If one fears censorship the best way to prevent that is by policing one's own friends and associates when and where they are in control. For example, in college campuses in the US there graduating classes with knowledge that half the population is dangerous and trying to destroy the world. But the students have been given few skills in developing humility or critical thinking or respectful and open dialogue. How human culture evolves is clearly the most alarming issue for all points of view. Rational future-thinking minds have little worry humanity has the capacity to innovate beyond fossil fuel energy and perhaps even being terrestrial bound. Geo-engineered climate controls can be seen as a likelihood by the 22nd century -- that is if humanity will evolve to respect the intelligence of those with a different order for their top 10 concerns for humanity.

    ReplyDelete
    Replies
    1. It's hard to talk and dogwhistle at the same time, isn't it?

      This barely comprehensible tripe can be rendered down to:

      1/ Tone-trolling:

      I see name calling and vilification as dangerous pretexts for unethical behavior

      2/ An attempt to silence those who speak out against fake sceptic lies:

      If one fears censorship the best way to prevent that is by policing one's own friends and associates when and where they are in control

      3/. Tone trolling while denigrating people who understand science and ethics and so oppose fake sceptic lies:

      But the students have been given few skills in developing humility or critical thinking or respectful and open dialogue

      4/ Techno deus ex machina fantasies *and* Lomborgian gambit:

      Geo-engineered climate controls can be seen as a likelihood by the 22nd century -- that is if humanity will evolve to respect the intelligence of those with a different order for their top 10 concerns for humanity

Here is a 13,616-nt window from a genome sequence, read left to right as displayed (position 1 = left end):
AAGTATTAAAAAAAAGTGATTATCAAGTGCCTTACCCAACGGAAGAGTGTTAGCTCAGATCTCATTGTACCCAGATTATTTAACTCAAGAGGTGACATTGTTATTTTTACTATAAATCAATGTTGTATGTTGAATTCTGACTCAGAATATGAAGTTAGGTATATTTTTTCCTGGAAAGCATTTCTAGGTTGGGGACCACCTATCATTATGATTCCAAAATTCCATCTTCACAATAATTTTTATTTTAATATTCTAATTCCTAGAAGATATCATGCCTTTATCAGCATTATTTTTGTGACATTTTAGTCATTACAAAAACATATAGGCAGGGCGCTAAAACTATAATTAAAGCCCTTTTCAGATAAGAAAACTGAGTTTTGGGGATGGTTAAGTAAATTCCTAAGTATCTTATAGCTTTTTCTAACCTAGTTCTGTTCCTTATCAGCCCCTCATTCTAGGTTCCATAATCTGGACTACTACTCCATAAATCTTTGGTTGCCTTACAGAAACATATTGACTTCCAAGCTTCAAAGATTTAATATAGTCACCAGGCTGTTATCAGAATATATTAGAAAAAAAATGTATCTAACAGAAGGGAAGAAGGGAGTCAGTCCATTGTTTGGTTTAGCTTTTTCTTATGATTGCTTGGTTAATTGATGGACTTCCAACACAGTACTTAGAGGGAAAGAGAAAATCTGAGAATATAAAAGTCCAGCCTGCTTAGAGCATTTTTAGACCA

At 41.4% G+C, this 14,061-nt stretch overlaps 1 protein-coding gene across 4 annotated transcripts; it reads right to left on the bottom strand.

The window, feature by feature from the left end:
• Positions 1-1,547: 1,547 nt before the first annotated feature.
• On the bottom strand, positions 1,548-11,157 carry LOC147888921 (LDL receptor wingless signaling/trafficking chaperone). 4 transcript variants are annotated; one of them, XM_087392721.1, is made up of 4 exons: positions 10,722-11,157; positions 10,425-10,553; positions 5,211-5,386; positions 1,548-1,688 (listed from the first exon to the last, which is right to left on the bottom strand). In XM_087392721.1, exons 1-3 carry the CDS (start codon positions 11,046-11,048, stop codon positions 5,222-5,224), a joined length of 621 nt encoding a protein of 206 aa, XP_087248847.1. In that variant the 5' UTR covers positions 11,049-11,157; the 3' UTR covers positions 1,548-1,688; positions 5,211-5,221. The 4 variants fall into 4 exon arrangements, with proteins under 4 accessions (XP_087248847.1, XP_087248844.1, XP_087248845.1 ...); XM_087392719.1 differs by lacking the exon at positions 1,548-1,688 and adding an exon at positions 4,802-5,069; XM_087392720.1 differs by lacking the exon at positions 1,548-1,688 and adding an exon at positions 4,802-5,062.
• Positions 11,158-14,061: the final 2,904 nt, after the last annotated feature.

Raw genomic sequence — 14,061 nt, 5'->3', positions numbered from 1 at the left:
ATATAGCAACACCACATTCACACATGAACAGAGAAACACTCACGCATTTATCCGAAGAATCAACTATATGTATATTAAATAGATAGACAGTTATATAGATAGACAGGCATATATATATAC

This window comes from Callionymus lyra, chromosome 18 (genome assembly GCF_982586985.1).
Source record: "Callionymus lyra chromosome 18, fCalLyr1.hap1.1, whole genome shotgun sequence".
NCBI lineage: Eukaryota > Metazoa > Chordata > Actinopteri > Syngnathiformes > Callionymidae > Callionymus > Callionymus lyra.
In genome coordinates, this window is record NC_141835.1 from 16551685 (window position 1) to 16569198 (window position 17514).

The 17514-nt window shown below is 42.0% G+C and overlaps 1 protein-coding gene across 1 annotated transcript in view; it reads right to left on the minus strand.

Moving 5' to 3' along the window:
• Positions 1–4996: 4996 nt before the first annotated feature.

Ron, do us all a favour and sling your hook. Dealing with this twisty, dishonest, turgid crap doesn't get any more fun just because it's 2017. Take it back to the denialosphere. Please.

      Delete
  7. Interesting.

    "If we all stay quiet, the press will slowly move over to the ‘New’ interpretation, which will be that Climate Change ‘certainly exists’, but that maybe it has been a bit ‘over-emphasised’, and no one is really to blame."

    ReplyDelete
    Replies
    1. This comment has been removed by a blog administrator.

      Delete
    2. BTW, Victor, is your avatar a LANSAT view of your house and driveway? Just a guess.

      Delete
    3. The deleted comment doesn't comply with the updated comment policy.

      Delete
    4. Victor, reading the comment policy, I see there are no links allowed to "denier" web sites. I just wanted the reason for the deletion to be known as not to appear it was insincere or derogatory in any way. I respect your comments and particularly your views against censorship.

      Delete
    5. This was the main reason for the deletion.

      Delete
  8. Some time ago I picked up an old Rove summary which may be written by someone else. It embodies unskeptical "skeptics" who are not dupes but intentionally cluttering up the conversation with false information. I think it's a useful shortcut: